When you first decide to quit your job, you will receive a lot of advice. Some of it will be brilliant, some of it will be cautionary (but useful), and some won’t apply to you. But if you are like I was, no matter how great the advice is, you will probably ignore it. Why? Because quitting a job after many (so many) years is overwhelming. Everything will change for you. And you might not be ready to hear the advice in those early days.
That was me. When I quit my job, it was the first time since I was 2 ½ (not kidding) that there wasn’t a plan for my life. I had either been in school or jumping into jobs to pay bills for a very long time. So, when I quit, I didn’t want to hear advice about what to do next. I just wanted to be. I wanted to flit from thing to thing. In short, I had a very romantic idea about what all of this freedom would mean.
And this is when I made my first of many mistakes. I didn’t listen to the one piece of advice that would have made a significant difference, particularly in those early years.
What was the advice? Make a plan for how you are going to spend your days. It came from my former boss who took an early retirement a few years before I quit. He knew what he was talking about, but I wasn’t ready to listen. And I should have.
Why? What’s wrong with trying a lot of new things and having no plan?
On the surface, there is nothing wrong with that approach. And I don’t think he would disagree with the notion of trying new things. But months and then years can go by before you know it. There will be days where you do nothing but watch Tiny House Hunters on TV. That might sound like magic right now, but when you find yourself looking back, you might be dismayed at your inactivity. You might also be dismayed at how lost you can feel when you suddenly don’t know what your purpose is.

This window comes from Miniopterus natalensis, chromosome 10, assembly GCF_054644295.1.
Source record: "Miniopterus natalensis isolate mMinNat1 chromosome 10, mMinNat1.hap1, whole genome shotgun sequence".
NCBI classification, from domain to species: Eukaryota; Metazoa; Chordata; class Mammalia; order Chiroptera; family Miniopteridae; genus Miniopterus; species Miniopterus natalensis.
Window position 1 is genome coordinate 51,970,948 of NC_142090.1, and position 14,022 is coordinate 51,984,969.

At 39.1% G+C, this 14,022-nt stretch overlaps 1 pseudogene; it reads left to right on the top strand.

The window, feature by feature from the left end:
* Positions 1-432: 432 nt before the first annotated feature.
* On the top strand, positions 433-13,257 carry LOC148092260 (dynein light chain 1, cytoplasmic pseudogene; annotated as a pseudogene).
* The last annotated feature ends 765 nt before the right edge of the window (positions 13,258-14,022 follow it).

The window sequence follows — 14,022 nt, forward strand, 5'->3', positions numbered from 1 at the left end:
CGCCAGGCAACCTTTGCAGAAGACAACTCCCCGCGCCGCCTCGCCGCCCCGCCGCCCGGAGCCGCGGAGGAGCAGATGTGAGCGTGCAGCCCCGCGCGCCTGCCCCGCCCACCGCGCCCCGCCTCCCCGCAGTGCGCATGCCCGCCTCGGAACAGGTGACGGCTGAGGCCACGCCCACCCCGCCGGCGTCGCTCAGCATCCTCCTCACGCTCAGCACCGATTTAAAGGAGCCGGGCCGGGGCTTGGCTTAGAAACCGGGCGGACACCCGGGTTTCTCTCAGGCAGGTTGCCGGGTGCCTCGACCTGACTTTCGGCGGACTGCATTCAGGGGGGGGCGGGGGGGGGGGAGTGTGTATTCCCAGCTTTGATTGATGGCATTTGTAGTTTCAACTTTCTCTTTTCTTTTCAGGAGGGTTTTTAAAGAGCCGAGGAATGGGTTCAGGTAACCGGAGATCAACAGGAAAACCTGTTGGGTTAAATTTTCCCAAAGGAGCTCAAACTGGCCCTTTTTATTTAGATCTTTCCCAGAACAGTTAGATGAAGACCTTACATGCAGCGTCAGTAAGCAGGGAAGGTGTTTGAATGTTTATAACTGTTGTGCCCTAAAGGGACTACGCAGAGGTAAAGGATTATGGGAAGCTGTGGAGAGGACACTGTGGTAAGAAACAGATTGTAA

I should have made a plan. I should have quit toward something. And I should have quit everything that was unproductive. I didn’t. I allowed myself to lose days to the new freedom and to a charity project I should never have been a part of. Lesson learned there, but it was too late. I wasn’t making choices. I didn’t make a plan for the next phase. I didn’t sample new things that would have taken me towards a new goal. I floated. And while I was floating, I was slowly leaking cash.
Why was that a problem? It was a problem because when I finally figured out what I wanted to do, I didn’t have the cash reserves to do it well. By the time I published “My Letter to Fear,” I didn’t have a lot of extra cash for promotion and readings. By the time I realized I wanted to travel, I didn’t have much disposable income to sustain it. By the time I realized that I wanted to produce the web series, I didn’t have enough cash to film the entire thing (or promote what we had filmed). By the time I realized that I needed to sharpen my screenwriting skills, I didn’t have the money to take the classes that would catapult me to the next level.
Yes, there are ways to fix that, and I’m doing them now. But it’s hard not look back on the nearly TWO YEARS of opportunities, time and money that were wasted because I didn’t make a plan.
So, don’t be like me. Make the most of your new opportunity while you can afford to take the steps necessary to move you forward.